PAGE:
Thursday, January 25, 2007

Taito Phillip Field and the right to silence

So, suspended Labour MP Taito Phillip Field is now refusing to be interviewed by the police. National is of course outraged, and trying to blame Helen Clark for it (of course. As opposition, they'd blame the government for the weather if they thought it would stick). Meanwhile, since it has so obviously slipped John Key's mind, I thought I'd remind people again: we have a right to silence in this country, and no-one, no matter who they are or what they are accused of, has to talk to the police. As the subject of a criminal investigation, Field is merely exercising that right - a right which exists to protect people from abuses of power and society from a police force which forces "confessions" - and he has every right to do so.

Meanwhile, I'm sure that Key's statement that "If Mr Field has nothing to hide, he would have no problem speaking to the police" will be very useful to Field's lawyer if he is every prosecuted, in arguing that he cannot possibly receive a fair trial due to widespread pronouncements from authority figures and assumptions about his guilt.

From what we've already seen about Field, we can conclude that he's not fit to be in Parliament. But it would be better for politicians to stand back and let the police conduct their investigation, rather than wading in and potentially undermining both it, and our human rights.


Agree absolutely ... the right to silence (and the associated notion of a right not to incriminate oneself) applies to all, even if they are on the public payroll. Too bad the media reporting on every non-event in this case so far can't fathom this basic principle, and just parrots Key's line (now picked up by Andew Little too).

Another issue is that after many months (six?) the police haven't even asked for an interview, or shown any indication that they are getting closer to a decision about whether or not to prosecute. We're not talking some intricate "crime of the century" here. Your average "CSI" plot is more comlicated.


Posted by Anonymous : 1/26/2007 08:50:00 AM

Of course Field has the right to silence, that doesn't mean that a refusal to publically account for his actions, or a refusal to co-operate with Police isn't something the public or the Labour Party can take cogniscence of.

Field has every right not to talk to police, no judge or jury has any right to make any inference from a failure to do so. Key has every right to call on Field to assist, and we have every right to be appalled if he doesn't assist.

The right to silence is a right that can be waived, as is the case with most rights. People have a right to free religion - it does not undermine that right if I try to convert someone to Atheism. John Key wants Field to waive his right to silence, so do I, so, I suspect, do most people. If John Key called on those responsible for the CYFSwatch 'blog to moderate their stance on naming would you accuse him of undermining free speech?

Also, your suggestion that the remarks of John Key are sufficient to obtain a stay of prosecution is laughable. Judges and juries in NZ are made of sterner stuff than to be undermined by the remarks of any politician, least of all one who's never been in Government.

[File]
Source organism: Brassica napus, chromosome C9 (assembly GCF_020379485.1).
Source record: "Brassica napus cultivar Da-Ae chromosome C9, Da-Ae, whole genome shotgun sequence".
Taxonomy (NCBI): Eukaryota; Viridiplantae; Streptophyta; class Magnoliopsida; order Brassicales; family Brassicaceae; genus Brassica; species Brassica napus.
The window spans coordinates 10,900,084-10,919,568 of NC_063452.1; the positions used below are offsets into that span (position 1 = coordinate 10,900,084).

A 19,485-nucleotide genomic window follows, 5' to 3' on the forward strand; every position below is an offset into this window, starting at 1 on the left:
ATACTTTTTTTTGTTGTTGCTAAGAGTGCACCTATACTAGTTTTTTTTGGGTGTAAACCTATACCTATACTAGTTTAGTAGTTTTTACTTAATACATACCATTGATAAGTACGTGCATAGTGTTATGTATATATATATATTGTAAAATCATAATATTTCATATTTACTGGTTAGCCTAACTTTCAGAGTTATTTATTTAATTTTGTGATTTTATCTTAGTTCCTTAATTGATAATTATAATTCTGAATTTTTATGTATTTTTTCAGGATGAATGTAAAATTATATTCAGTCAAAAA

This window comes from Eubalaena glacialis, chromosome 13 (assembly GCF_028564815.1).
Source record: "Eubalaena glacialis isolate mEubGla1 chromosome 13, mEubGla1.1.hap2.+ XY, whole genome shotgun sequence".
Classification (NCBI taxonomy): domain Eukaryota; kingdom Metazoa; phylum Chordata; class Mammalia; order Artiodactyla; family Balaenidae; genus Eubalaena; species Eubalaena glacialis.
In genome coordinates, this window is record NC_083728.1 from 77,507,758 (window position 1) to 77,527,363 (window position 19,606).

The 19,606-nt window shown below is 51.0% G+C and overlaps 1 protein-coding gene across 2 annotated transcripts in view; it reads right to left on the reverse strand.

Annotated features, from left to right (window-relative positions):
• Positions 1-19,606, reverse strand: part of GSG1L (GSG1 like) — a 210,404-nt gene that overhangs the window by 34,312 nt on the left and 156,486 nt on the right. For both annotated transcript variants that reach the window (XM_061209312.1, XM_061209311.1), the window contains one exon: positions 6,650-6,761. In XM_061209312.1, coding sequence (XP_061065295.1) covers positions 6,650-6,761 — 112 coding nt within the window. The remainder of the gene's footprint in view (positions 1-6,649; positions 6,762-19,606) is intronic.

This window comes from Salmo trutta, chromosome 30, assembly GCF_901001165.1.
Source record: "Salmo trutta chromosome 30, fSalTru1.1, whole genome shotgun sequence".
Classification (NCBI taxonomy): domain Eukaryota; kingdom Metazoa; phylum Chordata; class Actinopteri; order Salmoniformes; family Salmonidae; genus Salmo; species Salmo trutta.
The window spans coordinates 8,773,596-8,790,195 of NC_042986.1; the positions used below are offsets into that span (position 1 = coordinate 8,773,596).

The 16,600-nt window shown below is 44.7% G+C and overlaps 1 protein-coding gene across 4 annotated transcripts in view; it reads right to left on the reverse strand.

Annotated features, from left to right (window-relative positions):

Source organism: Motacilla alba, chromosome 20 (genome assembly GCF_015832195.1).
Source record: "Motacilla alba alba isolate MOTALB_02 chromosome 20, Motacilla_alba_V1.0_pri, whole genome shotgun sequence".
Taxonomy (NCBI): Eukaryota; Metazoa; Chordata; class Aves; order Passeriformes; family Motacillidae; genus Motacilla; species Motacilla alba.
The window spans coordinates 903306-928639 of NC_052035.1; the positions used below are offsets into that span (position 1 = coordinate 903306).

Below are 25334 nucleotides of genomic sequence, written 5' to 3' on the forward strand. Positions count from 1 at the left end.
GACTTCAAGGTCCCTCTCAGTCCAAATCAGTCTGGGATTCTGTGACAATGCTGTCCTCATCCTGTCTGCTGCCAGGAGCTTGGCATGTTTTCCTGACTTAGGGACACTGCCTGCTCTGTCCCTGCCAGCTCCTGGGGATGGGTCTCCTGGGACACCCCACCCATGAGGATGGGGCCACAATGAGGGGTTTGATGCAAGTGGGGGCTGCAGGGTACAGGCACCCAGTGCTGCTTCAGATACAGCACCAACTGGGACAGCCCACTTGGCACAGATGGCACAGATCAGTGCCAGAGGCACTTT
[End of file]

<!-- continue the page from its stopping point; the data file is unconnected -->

Posted by Graeme Edgeler : 1/26/2007 09:18:00 AM

It is rather predictable, Field is stonewalling so he can stay on the parliamentry payroll as long as possible.

Natural self interest, I would call it.

He knows he will never get elected again. His actions are all about deluding himself and his family that there is no crime and that Field is a victim of cultural incompatability.


Posted by Lawrence of Otago : 1/26/2007 09:54:00 AM

Graeme - hypothetically, if you were under investigation, I could wish that you would waive your right to prosecution. My interest in your case might be that of a taxpayer wishing to minimize expense and see a swift conclusion to the case. Perhaps I would castigate you in the press, and criticize your boss for not firing you in the interim.

I have the "right" to do such things, but it wouldn't meant that I wasn't full of shit. Equally, if I was under investigation, I'd hope that you'd respect my preferences for talking (or not), and just keep out.

I think the point NRT was making was not that judges would see any subsequent trial as unfair, but that Field's lawyer would certainly try to argue this. He/she would be remiss not to.

Field certainly wants to hang on to his $2000/week salary, but he doesn't need a reason for maintaining silence.

In any case, PC Plod hasn't even asked to interview him!


Posted by Anonymous : 1/26/2007 11:03:00 AM

I think the argument is that in this case we have an MP under investigation for corruption as an MP.

Most importantly, the MP wishes to remain an MP. People like John Key have formed the view that the remaining an MP bit and the refusing to be interviewed by police bit are incompatible. It is a reasonable and reasoned view.

Posted by Graeme Edgeler : 1/26/2007 11:55:00 AM

I wonder if any of you realise that Field was prepared to speak to the police and help in their investigation and had arranged itnerviews with the police on three previous occassions. However, each time the police cancelled because they were not ready. I think you can appreciate that he is in a very stressful situation and being 'musked around' by the police only added to his anxiety. As a result, he was advised by his legal team to exercise his right to remain silent... and to this day, the police have not requested an interview.

Posted by Anonymous : 2/16/2007 01:59:00 PM